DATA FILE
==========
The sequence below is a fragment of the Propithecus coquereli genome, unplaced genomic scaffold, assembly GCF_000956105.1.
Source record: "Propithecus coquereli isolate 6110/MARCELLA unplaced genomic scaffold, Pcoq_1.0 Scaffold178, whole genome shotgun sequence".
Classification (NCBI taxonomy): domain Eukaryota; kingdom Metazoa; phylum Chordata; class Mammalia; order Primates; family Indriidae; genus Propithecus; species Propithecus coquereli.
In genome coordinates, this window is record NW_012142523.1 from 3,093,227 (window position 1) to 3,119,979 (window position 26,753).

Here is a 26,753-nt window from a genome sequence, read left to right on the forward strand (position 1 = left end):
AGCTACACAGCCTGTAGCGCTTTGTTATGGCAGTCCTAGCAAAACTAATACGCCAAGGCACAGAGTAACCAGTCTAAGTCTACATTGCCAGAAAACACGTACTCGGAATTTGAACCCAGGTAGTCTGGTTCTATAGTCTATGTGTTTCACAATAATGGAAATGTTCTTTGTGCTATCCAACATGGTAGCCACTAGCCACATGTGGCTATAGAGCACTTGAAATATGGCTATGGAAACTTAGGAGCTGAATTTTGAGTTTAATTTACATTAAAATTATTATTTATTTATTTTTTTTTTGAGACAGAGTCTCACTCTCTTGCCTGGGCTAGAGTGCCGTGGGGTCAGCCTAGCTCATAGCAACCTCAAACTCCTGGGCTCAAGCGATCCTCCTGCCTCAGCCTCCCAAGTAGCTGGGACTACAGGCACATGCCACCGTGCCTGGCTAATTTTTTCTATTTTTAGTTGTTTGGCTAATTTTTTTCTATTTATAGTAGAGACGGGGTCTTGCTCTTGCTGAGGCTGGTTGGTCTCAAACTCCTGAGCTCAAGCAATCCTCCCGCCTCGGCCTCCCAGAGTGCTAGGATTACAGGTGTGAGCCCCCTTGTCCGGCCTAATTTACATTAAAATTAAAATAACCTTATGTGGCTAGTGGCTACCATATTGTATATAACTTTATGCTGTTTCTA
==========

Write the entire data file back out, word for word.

The sequence below is a fragment of the Propithecus coquereli genome, unplaced genomic scaffold, assembly GCF_000956105.1.
Source record: "Propithecus coquereli isolate 6110/MARCELLA unplaced genomic scaffold, Pcoq_1.0 Scaffold178, whole genome shotgun sequence".
Classification (NCBI taxonomy): domain Eukaryota; kingdom Metazoa; phylum Chordata; class Mammalia; order Primates; family Indriidae; genus Propithecus; species Propithecus coquereli.
In genome coordinates, this window is record NW_012142523.1 from 3,093,227 (window position 1) to 3,119,979 (window position 26,753).

Here is a 26,753-nt window from a genome sequence, read left to right on the forward strand (position 1 = left end):
AGCTACACAGCCTGTAGCGCTTTGTTATGGCAGTCCTAGCAAAACTAATACGCCAAGGCACAGAGTAACCAGTCTAAGTCTACATTGCCAGAAAACACGTACTCGGAATTTGAACCCAGGTAGTCTGGTTCTATAGTCTATGTGTTTCACAATAATGGAAATGTTCTTTGTGCTATCCAACATGGTAGCCACTAGCCACATGTGGCTATAGAGCACTTGAAATATGGCTATGGAAACTTAGGAGCTGAATTTTGAGTTTAATTTACATTAAAATTATTATTTATTTATTTTTTTTTTGAGACAGAGTCTCACTCTCTTGCCTGGGCTAGAGTGCCGTGGGGTCAGCCTAGCTCATAGCAACCTCAAACTCCTGGGCTCAAGCGATCCTCCTGCCTCAGCCTCCCAAGTAGCTGGGACTACAGGCACATGCCACCGTGCCTGGCTAATTTTTTCTATTTTTAGTTGTTTGGCTAATTTTTTTCTATTTATAGTAGAGACGGGGTCTTGCTCTTGCTGAGGCTGGTTGGTCTCAAACTCCTGAGCTCAAGCAATCCTCCCGCCTCGGCCTCCCAGAGTGCTAGGATTACAGGTGTGAGCCCCCTTGTCCGGCCTAATTTACATTAAAATTAAAATAACCTTATGTGGCTAGTGGCTACCATATTGTATATAACTTTATGCTGTTTCTA